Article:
Isaiah 9:7 Of the increase of his government and peace there shall be no end, upon the throne of David, and upon his kingdom, to order it, and to establish it with judgment and with justice from henceforth even for ever. The zeal of the LORD of hosts will perform this.
Black and Asian recruits
Turning to black and minority-ethnic personnel, here are figures from the same report. ‘BAME personnel accounted for 10.5 per cent of intake into the UK Regular Forces in the 12 months to 30 September 2017.’ But, according to the statistics for England and Wales alone, black people and Asians made up 10.8% of the population at the last count. Other ‘non-whites’ were 3.2%.
Talking about religion, Christians made up 71.9% of the total armed forces. ‘No religion’ was 25.5%. According to UK statistics, Hindus are outnumbered four-to-one by Muslims in the UK population. Despite that, Hindus provide 0.8% of the armed forces, double the Muslim 0.4%.
Given the reluctance of Muslims to join the armed forces, the Army, Navy and Air Force are not doing that bad. It could indeed be argued that recruitment should be colour-blind, and there is no need for a diversity unit at all.
Stonewall Equality Index
With General Everard in charge of appeasing the LGBT lobby, it comes as no surprise that the Army has made the ‘Stonewall 100 list’. It even boasts about it on its website.
‘The British Army is delighted to be counted once again, as one of the top 100 employers in Stonewall’s Workplace Equality Index 2018. This listing is prestigious (sic) as it is judged against more than 430 organisations and companies. It is also testament to the increasingly inclusive environment within the Army’, it simpers.
“We are delighted to be included in Stonewall’s listing of Top 100 employers,” says Lt Gen Patrick Sanders, Commander Field Army and LGBT Champion for the Army. “It recognises our commitment to diversity and the importance we place on allowing soldiers to be themselves.
Darren Towers, Executive Director, Stonewall said: ‘The British Army and all those who have made this year’s Top 100 Employers list have done a fantastic job. Taking part in our Index shows real commitment to understanding and advancing LGBT equality. This year, for the first time, the Index looked at what employers were doing for trans equality in the workplace. This work is crucial.’
British Army Bedtime stories
On top of this, the Army gained ridicule in January for its latest recruiting campaign. Its previous ‘Be the Best’ adverts, (Here’s one on YouTube), emphasised ruggedness and action. It showed the benefits of joining the army. That was all the qualifications in jobs you could train for. There was only a gentle nod towards black recruits.
But the latest (shown here) is more emotional (’emo’) showing men under strain. Their mates are giving them coffee. Moreover, around half the section are black, making the video more aspirational than true. It has a ‘This is Belonging’ strap-line. One fully expects the Sergeant to read you a bedtime story if you are afraid of the dark.
Even the Philistines in the Bible could do better than that:
1Sam 4:9 Be strong, and quit yourselves like men, O ye Philistines, that ye be not servants unto the Hebrews, as they have been to you: quit yourselves like men, and fight.
Another ad features a cartoon baby and mummy, a Muslim bowing down on his prayer mat, and apparently, someone asking whether they can be ‘gay’ in the army. According to this video, which shows some of the ads, on Channel 5 news, the British Army spent £1.6 million on the campaign.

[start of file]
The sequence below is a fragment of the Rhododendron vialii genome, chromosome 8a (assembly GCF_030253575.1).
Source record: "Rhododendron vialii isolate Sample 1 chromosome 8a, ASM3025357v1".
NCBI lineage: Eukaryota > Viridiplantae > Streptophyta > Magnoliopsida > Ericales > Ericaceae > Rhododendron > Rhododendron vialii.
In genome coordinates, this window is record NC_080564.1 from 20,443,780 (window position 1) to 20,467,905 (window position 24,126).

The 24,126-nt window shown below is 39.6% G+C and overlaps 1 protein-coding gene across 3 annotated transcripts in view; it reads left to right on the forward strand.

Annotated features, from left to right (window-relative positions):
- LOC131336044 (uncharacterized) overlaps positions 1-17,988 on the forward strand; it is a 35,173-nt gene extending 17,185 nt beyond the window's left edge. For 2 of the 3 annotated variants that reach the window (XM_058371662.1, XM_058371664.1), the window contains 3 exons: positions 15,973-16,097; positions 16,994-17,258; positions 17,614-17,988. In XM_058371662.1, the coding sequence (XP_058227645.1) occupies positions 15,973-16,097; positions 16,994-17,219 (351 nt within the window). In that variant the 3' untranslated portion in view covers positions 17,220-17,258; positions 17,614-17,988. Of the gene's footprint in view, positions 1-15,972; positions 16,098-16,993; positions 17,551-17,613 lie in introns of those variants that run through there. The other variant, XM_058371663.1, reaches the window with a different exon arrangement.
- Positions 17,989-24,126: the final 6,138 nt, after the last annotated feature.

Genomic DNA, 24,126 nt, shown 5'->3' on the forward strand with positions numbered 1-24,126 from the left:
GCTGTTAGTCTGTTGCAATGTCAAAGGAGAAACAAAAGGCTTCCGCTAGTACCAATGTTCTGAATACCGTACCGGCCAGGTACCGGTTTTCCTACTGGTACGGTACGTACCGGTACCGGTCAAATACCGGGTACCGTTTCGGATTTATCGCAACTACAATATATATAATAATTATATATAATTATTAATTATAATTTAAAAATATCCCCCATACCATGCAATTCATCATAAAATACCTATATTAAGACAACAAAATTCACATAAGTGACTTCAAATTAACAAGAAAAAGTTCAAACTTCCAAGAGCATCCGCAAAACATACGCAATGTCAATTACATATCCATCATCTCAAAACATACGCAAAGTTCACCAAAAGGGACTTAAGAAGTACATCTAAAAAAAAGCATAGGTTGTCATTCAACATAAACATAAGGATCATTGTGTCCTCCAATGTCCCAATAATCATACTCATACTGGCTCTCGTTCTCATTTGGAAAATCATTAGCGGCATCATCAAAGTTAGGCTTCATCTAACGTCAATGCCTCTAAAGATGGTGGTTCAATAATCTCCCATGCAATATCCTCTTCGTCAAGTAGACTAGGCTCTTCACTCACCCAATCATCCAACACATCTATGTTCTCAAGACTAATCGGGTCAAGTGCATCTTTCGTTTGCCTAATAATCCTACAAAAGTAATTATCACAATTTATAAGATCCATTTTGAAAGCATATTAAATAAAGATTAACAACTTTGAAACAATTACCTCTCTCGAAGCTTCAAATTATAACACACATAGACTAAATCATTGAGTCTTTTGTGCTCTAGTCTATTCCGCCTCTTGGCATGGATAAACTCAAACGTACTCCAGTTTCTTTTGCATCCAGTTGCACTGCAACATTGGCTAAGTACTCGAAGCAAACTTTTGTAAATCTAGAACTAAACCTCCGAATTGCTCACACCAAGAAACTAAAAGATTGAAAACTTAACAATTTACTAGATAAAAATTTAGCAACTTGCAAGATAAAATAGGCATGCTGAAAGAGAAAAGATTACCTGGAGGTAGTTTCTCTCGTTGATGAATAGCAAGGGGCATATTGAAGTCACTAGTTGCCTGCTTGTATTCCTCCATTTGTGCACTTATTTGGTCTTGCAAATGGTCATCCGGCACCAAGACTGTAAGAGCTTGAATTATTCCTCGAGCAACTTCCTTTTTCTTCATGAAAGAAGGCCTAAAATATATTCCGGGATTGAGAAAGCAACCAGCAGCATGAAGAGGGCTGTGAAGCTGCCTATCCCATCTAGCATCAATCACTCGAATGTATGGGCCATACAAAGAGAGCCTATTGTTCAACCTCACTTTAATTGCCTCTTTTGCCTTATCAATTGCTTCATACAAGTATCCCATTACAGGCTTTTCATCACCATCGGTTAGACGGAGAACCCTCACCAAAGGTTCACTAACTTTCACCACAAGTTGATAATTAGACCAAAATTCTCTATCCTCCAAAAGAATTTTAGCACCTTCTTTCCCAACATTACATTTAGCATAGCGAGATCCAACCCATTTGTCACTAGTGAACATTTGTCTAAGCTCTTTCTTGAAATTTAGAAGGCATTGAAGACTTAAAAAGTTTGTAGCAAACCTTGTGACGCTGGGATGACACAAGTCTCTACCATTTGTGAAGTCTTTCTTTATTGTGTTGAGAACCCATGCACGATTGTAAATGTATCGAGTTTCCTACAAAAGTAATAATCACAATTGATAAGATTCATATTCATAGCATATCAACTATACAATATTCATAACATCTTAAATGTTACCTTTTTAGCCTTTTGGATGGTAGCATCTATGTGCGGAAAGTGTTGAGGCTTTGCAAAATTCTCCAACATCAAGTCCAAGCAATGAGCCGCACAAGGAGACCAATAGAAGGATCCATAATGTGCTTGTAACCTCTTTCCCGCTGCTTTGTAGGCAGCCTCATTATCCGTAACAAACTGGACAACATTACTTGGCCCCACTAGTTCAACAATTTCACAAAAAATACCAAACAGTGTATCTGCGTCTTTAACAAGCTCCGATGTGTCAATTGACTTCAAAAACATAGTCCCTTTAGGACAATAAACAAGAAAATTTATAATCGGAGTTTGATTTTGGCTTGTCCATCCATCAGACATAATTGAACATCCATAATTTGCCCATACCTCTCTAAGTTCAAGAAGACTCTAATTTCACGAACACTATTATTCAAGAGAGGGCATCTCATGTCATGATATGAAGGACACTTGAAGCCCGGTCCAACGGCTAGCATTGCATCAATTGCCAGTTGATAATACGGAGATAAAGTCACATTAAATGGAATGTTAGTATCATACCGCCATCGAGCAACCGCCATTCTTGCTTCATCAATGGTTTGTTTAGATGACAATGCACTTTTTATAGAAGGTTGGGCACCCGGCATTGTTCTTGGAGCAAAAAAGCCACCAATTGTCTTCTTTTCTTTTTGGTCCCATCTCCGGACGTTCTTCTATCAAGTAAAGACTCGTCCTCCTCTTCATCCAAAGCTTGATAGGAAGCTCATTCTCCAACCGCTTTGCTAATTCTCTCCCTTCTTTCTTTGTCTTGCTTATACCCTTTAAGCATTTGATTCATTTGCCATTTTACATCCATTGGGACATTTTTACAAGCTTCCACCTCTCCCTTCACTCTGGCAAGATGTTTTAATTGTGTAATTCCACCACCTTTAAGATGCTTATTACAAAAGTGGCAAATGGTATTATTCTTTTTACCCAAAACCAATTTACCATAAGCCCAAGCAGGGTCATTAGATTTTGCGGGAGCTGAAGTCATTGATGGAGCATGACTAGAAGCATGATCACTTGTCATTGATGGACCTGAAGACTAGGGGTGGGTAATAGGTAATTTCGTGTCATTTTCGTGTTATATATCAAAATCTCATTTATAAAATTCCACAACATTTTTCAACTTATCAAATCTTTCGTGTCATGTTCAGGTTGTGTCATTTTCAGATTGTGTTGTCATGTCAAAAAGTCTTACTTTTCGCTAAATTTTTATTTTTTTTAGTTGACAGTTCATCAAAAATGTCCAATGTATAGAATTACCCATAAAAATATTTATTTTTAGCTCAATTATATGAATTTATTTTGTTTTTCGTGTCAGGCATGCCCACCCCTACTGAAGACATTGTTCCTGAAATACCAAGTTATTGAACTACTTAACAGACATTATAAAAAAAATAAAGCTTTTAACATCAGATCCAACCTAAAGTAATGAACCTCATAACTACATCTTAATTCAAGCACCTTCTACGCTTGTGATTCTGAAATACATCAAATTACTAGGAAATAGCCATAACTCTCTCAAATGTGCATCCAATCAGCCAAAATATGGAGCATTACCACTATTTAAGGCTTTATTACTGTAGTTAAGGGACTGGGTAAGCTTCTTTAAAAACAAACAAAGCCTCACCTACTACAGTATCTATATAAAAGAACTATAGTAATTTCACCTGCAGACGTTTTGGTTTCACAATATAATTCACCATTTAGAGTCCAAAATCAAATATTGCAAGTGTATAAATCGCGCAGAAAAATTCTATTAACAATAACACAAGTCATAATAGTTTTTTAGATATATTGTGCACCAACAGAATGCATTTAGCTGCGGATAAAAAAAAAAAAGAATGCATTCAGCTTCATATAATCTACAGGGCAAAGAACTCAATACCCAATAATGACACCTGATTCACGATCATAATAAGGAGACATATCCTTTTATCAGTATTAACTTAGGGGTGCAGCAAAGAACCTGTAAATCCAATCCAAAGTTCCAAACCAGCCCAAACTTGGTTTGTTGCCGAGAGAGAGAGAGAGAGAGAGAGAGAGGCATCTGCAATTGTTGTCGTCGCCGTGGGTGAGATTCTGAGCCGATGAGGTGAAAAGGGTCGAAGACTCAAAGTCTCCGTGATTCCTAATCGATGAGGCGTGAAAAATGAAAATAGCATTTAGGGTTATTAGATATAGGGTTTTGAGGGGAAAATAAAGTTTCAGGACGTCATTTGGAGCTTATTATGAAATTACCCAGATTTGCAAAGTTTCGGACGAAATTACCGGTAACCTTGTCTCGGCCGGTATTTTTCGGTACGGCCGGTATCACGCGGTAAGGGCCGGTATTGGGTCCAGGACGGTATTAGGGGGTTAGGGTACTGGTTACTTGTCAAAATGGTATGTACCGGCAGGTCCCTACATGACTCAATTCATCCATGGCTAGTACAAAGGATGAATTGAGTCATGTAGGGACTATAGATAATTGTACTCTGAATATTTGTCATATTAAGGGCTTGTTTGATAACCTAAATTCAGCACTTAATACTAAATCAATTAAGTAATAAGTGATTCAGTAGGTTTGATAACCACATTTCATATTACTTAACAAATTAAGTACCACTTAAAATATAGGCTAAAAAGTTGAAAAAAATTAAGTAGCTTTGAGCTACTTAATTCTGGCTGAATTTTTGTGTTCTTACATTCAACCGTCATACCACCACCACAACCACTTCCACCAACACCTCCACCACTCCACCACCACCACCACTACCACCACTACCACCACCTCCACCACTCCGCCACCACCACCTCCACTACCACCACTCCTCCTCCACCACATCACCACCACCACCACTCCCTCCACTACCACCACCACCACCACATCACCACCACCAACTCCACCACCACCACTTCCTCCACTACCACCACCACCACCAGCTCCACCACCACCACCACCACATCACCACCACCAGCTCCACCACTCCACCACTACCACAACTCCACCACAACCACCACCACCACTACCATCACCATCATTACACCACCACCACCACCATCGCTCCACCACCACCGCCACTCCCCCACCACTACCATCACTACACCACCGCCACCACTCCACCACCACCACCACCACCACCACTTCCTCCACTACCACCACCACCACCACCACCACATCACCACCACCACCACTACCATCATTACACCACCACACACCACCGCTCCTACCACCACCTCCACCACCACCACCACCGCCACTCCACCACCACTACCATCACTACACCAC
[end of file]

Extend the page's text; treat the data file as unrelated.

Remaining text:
Threats now more sinister
Major General Tim Cross thought it could reach out to ‘various aspects of the community’. But should marketing probe an unrepresented market, or play to the product’s market strengths? Colonel Richard Kemp, former commander of British forces in Afghanistan is in the latter camp. He said the ad campaign was “neglecting the main group of people who are interested in joining” and will not solve the “recruiting crisis” facing the armed forces.
But if there is a recruiting crisis, the UK’s trend to full employment will not help. And threats are now more sinister, more home-grown, or arising from Islamist terror groups. The threat from expansionist nations (the EU excepted) is vanishing. Even North Korea is more concerned with Kim Jong-Un’s survival than with over-running its southern neighbour.
Is there a case for a British Army of the present strength at all? According to this excellent resource, it has no fewer than fourteen Lieutenant-Generals commanding just three or four corps, 112,00 personnel, in all. These split into Field Army and Home Command. There need to be soldiers doing paperwork, working on logistics, training schedules, procurement and so on. But fourteen Lieutenant-Generals?
How many Brigadiers?
A Division Contains 3 Brigades and numbers 10,000. The Army would have perhaps twelve Divisions spread out over the Field Army and Home Command. So why do we need thirty-nine Major-Generals to command them?
A Brigade Contains 3-5 Battalions and has 5,000 personnel. In terms of numbers, the British Army has perhaps twenty-four brigades. Now, guess who commands a brigade? Yes, it’s a Brigadier. Each of those twelve Major-Generals would have two Brigadiers under him. Each Brigadier would command a brigade. We understand that Brigadier is a rank, not a job description, but, seriously, why do we need one hundred and thirty-six of them?
We could go on. From scare-stories, to wasteful diversity programmes, to mis-directed advertising, the British Army has a quite different challenge from the simplistic financial one its leaders put forward. And apart from the ridiculous diversity unit, and the top brass overstaffing, we have not even touched upon the myriad ways in which the army wastes tax-payers’ money – in procurement for example. Maybe the lack of sufficient recruitment reflects society’s confusion about what the British Army is there for at all.